Even Twitter headlines can be subject to inaccurate complaints.
The BBC Trust's Editorial Standards Committee ruled in an Oct. 30 report that the BBC was inaccurate with its February tweet "David Cameron attack on Welsh NHS," which was an abbreviated version of the story's headline "David Cameron attacks Labour's handling of NHS Wales."
The complainant argued that the tweeted headline "was a completely different story" than the actual story. But the BBC defended the headline as both having "matched the story." The complaint was elevated in March to the Editorial Complaints Unit, whose complaints director decided against "upholding the complaint" because he didn't view the tweeted headline as a "materially misleading impression" of the article. The complainant again appealed that ruling to the highest level of complaints -- the BBC Trust.
At that stage, the complainant argued that:
"The headline was inaccurate because it suggested an attack on the NHS in Wales, whereas the object of the attack, as described in the full story, was the Labour Party’s handling of the NHS in Wales."
The BBC Trust ruled against the BBC and in favor of the complainant that the "David Cameron attack on Welsh NHS" was inaccurate and "not sufficientialy precise" because it's "a very different matter" than the full headline and story.
In its report, the Trust noted that the BBC has a "sub-editor" who produces "two versions of a headline, a longer one for the website (up to 55 characters) and a short one (maximum 33 characters) for the index on the website home page, which then fed through to Ceefax (being phased out), Twitter and elsewhere, and was designed to fit all of these other platforms."
According to the ruling, the BBC Trust instructed that its
"Editorial Guidelines on accuracy apply to all content wherever and however it is received. It was particularly important for this to be borne in mind by the BBC as it continued in the development of new platforms for delivering its content."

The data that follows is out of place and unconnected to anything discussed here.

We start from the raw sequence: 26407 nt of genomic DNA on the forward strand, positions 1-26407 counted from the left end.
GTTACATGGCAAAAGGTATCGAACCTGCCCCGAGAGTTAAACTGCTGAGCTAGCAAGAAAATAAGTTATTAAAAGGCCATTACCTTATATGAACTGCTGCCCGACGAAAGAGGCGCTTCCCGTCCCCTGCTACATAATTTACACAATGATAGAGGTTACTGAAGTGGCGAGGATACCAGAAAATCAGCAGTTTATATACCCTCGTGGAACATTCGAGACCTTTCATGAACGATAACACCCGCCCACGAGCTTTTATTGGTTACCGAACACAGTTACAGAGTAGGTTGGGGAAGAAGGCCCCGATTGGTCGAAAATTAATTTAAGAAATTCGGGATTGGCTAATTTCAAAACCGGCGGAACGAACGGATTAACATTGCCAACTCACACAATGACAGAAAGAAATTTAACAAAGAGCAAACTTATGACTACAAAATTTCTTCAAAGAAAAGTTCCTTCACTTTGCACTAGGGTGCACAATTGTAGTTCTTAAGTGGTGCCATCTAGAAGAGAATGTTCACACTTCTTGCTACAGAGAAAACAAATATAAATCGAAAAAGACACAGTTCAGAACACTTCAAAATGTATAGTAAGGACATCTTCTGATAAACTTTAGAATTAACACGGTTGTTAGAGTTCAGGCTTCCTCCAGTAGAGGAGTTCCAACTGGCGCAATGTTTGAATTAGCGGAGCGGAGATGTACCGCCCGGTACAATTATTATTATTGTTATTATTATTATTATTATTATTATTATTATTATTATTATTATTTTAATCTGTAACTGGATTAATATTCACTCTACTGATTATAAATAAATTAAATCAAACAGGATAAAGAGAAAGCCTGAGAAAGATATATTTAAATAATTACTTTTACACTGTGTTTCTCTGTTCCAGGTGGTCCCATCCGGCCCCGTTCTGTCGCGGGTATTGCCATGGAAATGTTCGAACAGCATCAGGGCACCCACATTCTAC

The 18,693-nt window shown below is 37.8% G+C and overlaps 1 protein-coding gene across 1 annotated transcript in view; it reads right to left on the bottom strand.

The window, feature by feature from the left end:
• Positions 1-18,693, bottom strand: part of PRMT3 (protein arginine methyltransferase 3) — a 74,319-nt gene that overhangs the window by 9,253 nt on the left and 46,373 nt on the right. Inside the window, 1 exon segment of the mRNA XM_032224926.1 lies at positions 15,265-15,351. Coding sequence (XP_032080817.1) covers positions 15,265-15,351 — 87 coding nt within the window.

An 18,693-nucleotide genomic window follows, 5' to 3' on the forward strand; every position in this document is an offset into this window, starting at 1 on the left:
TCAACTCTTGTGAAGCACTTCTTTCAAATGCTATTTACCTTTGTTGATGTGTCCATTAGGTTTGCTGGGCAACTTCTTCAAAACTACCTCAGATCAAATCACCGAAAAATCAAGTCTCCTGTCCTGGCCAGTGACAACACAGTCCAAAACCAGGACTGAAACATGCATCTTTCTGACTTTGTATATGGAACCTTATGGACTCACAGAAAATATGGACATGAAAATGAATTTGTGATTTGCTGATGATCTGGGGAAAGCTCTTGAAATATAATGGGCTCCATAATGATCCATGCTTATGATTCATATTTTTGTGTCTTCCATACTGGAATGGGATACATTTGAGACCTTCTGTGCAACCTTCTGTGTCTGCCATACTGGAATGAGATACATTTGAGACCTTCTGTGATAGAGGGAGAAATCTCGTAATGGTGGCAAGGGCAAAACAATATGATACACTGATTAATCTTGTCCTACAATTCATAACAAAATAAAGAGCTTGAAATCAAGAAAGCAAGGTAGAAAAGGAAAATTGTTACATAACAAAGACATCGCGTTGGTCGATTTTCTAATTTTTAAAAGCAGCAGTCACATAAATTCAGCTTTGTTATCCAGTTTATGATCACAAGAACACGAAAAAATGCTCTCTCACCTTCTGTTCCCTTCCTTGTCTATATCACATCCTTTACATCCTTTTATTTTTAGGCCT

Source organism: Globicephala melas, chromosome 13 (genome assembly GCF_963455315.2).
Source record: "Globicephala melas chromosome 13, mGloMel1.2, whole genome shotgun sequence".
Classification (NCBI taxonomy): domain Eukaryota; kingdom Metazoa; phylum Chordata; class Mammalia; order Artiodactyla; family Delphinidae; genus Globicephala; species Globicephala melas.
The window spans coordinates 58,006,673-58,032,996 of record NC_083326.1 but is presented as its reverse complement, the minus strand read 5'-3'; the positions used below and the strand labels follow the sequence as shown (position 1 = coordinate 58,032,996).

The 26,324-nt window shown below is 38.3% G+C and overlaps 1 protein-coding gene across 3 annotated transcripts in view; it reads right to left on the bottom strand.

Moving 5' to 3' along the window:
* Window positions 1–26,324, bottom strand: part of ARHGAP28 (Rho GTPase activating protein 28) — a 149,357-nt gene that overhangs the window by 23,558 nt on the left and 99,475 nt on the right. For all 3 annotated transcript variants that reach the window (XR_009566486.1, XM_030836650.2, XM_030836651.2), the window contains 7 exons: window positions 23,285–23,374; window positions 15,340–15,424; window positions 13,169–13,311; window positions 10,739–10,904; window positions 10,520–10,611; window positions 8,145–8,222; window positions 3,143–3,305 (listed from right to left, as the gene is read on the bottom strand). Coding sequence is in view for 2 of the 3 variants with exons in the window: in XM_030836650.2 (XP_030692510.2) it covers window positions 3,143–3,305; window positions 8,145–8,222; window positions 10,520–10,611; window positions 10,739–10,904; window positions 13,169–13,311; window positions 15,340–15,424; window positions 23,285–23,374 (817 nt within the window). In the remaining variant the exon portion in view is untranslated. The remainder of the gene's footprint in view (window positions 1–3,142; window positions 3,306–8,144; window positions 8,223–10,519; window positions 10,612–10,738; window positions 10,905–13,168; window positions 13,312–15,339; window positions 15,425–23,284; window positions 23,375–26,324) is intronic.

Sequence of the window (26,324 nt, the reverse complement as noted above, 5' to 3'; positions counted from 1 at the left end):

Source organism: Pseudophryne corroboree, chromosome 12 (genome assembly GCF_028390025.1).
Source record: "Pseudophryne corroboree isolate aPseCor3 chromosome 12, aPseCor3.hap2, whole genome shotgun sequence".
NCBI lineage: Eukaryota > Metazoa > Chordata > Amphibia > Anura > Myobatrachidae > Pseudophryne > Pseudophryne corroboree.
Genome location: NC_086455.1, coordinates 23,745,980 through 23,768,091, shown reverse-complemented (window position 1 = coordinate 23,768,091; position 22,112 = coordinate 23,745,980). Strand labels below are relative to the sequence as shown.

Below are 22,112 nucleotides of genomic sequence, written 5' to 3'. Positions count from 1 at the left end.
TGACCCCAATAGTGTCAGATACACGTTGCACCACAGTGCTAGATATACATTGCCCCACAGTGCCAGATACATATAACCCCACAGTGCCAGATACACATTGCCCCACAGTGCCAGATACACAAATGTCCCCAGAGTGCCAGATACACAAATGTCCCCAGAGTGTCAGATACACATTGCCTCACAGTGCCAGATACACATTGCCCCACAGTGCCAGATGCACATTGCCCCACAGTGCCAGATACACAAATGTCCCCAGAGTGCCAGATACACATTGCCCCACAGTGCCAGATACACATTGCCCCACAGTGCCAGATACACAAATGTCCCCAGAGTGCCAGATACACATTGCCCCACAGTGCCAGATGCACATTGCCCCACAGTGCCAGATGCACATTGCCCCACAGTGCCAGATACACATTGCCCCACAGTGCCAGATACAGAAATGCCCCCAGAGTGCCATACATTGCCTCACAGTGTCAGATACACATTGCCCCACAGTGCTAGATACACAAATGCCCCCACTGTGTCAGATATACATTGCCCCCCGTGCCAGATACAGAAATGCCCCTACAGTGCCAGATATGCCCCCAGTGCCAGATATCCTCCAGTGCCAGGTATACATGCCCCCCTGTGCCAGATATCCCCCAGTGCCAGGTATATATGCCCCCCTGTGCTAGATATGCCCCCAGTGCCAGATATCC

The Trust called for any versions of the inaccurate headline to "be removed or adjusted." The article in question now carries an "update" about the Trust's ruling. The update reads:
"Update 15 October 2012: The headline used when this story appeared on website indexes at the time of publication has been changed following a ruling by the BBC Trust."
iMediaEthics wrote yesterday about the resignation of BBC director general George Entwistle after BBC's Newsnight had to give an "unreserved apology" for its report that "led to Lord [Alistair] McAlpine being wrongly implicated in the alleged sexual abuse of children."
The BBC has apologized a few times in the past several months including an August apology for saying (wrongly) that Olympic athlete Luke Campbell's mother and sister had died, a September apology for a "breach of confidence" by reporting Queen Elizabeth's comments, an October apology for accidentally airing the f-word.
iMediaEthics has written to the BBC asking if the Trust has handled complaints about the accuracy of Twitter headlines or headlines before and will update with any response.
Hat Tip: Journalism.co.uk